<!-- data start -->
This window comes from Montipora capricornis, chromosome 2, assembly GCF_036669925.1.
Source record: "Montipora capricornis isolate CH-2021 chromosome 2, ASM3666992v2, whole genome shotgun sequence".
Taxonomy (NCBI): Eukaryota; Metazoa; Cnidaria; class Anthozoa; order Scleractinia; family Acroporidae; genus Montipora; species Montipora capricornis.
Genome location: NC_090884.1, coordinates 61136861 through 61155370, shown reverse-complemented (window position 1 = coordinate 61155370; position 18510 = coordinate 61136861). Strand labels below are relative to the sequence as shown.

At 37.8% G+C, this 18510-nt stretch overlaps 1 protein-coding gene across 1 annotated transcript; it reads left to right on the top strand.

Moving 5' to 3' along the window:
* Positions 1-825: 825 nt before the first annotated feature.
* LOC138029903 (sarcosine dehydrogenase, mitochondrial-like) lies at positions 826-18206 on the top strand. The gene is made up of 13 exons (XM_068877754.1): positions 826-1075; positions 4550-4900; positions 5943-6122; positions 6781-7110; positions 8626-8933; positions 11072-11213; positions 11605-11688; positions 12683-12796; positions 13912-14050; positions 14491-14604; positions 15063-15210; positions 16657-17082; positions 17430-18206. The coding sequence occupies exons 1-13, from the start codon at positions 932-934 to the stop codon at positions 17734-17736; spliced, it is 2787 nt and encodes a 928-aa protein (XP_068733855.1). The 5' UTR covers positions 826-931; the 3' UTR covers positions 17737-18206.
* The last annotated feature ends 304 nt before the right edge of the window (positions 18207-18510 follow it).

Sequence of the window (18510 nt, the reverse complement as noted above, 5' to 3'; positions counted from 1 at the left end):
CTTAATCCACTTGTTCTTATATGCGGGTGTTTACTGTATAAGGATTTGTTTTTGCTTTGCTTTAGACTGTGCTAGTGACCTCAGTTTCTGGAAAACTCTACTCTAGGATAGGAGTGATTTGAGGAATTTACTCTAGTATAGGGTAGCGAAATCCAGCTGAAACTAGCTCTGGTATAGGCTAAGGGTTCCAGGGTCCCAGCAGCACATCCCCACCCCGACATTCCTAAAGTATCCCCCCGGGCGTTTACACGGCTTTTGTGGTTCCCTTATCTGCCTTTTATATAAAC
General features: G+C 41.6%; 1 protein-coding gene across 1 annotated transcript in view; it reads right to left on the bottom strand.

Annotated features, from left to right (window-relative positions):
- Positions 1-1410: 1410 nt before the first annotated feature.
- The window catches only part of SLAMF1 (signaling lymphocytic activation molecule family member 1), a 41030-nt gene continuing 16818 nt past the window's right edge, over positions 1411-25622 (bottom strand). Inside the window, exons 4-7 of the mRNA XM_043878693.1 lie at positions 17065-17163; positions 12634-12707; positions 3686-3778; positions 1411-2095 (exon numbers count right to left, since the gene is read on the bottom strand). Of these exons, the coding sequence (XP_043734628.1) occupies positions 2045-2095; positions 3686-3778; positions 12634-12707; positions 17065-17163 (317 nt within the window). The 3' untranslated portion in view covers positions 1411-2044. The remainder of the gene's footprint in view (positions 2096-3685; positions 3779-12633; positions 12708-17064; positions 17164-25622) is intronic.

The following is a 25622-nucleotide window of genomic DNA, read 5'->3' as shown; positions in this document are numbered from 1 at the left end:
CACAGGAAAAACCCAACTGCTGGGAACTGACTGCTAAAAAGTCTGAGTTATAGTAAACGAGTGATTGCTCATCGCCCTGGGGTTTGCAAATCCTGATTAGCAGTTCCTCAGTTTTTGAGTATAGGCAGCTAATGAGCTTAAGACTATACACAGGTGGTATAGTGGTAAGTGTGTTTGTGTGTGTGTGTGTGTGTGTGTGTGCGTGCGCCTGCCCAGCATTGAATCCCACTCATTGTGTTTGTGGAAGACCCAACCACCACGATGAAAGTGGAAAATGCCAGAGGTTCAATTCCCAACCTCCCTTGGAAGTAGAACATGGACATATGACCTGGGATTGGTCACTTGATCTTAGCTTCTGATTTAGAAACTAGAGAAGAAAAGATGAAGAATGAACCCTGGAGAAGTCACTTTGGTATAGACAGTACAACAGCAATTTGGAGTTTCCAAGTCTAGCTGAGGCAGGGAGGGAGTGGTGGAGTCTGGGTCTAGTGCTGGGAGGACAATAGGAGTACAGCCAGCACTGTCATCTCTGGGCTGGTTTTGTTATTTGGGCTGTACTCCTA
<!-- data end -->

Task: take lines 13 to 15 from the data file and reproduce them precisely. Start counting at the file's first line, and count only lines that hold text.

Annotated features, from left to right (window-relative positions):
- Positions 1-1410: 1410 nt before the first annotated feature.
- The window catches only part of SLAMF1 (signaling lymphocytic activation molecule family member 1), a 41030-nt gene continuing 16818 nt past the window's right edge, over positions 1411-25622 (bottom strand). Inside the window, exons 4-7 of the mRNA XM_043878693.1 lie at positions 17065-17163; positions 12634-12707; positions 3686-3778; positions 1411-2095 (exon numbers count right to left, since the gene is read on the bottom strand). Of these exons, the coding sequence (XP_043734628.1) occupies positions 2045-2095; positions 3686-3778; positions 12634-12707; positions 17065-17163 (317 nt within the window). The 3' untranslated portion in view covers positions 1411-2044. The remainder of the gene's footprint in view (positions 2096-3685; positions 3779-12633; positions 12708-17064; positions 17164-25622) is intronic.